2# self.d = {4: 175, 2: 100}
3# self.ls = [100, 175]
4# self.last = 4
  1. A new update arrives with (timestamp=5, price=200). We add this new price and update self.last to 5 since this is the latest timestamp we've seen.
1stock_prices.update(5, 200)
2# self.d = {4: 175, 2: 100, 5: 200}
3# self.ls = [100, 175, 200]
4# self.last = 5

Given the above sequence of events, let's use our methods to answer some queries:

  • current(): Calling this method will return the latest price, which is the price at the latest timestamp, self.last, which points to timestamp 5.
1current_price = stock_prices.current()
2# Returns: 200
  • maximum(): This method will give us the maximum price encountered in the stock records.
1max_price = stock_prices.maximum()
2# Returns: 200
  • minimum(): This will give us the minimum price seen in the records.
1min_price = stock_prices.minimum()
2# Returns: 100

This example walk-through shows how the class implementation handles out-of-order updates and corrections while still being able to efficiently query the current, minimum, and maximum prices.

Solution Implementation

1from sortedcontainers import SortedList
2
3class StockPrice:
4    def __init__(self):
5        self.prices_by_timestamp = {}  # Dictionary to store price by timestamp
6        self.sorted_prices = SortedList()  # SortedList to keep prices sorted
7        self.latest_timestamp = 0  # Variable to store the last timestamp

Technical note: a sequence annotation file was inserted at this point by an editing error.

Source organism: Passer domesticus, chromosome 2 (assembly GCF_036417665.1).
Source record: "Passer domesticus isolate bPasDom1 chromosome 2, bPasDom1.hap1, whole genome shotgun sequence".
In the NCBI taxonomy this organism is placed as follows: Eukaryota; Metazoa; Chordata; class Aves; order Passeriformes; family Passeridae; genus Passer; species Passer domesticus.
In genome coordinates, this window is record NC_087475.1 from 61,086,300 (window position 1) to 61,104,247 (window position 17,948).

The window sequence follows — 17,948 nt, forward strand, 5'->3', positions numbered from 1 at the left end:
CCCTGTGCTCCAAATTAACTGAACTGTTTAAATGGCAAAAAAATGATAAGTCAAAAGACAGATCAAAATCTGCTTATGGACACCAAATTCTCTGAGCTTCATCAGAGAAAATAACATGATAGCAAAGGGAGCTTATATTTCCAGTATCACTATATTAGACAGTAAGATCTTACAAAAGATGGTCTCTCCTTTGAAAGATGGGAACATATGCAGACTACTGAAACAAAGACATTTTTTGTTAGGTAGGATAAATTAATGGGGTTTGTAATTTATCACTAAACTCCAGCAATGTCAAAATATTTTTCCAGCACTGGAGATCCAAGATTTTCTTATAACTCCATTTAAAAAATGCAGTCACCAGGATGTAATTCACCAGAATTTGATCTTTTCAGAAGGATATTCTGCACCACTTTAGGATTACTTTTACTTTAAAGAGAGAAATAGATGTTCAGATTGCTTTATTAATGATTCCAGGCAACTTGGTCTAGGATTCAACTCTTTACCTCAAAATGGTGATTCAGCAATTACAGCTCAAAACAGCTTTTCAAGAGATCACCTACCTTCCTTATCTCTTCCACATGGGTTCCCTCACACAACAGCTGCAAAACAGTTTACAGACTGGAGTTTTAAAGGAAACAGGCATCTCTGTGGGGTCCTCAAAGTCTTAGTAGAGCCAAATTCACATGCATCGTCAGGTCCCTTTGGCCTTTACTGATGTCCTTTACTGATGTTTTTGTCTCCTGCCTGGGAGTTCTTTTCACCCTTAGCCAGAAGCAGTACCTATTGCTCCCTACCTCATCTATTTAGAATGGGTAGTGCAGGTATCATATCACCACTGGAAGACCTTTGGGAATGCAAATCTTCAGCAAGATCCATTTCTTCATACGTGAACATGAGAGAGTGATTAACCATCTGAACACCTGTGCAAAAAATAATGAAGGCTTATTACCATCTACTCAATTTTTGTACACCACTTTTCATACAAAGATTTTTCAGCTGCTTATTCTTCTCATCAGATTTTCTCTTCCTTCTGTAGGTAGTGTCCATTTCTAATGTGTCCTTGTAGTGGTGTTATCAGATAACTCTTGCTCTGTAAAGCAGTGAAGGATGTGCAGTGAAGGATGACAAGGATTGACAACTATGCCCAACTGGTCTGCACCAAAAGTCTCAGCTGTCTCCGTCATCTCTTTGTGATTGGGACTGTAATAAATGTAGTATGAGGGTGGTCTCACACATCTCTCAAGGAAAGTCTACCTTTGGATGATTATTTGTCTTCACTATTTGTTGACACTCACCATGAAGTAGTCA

8
9    def update(self, timestamp: int, price: int) -> None:
10        # If the price at the given timestamp is already in the dictionary,
11        # remove the previous price from the sorted list.
12        if timestamp in self.prices_by_timestamp:
13            old_price = self.prices_by_timestamp[timestamp]
14            self.sorted_prices.remove(old_price)
15        # Update the dictionary with the new price and add the price to the sorted list.
16        self.prices_by_timestamp[timestamp] = price
17        self.sorted_prices.add(price)
18        # Update the latest timestamp if the new one is later.
19        self.latest_timestamp = max(self.latest_timestamp, timestamp)
20
21    def current(self) -> int:
22        # Return the latest price at the latest timestamp.
23        return self.prices_by_timestamp[self.latest_timestamp]
24
25    def maximum(self) -> int:
26        # Return the maximum price in the sorted list.
27        return self.sorted_prices[-1]
28
29    def minimum(self) -> int:
30        # Return the minimum price in the sorted list.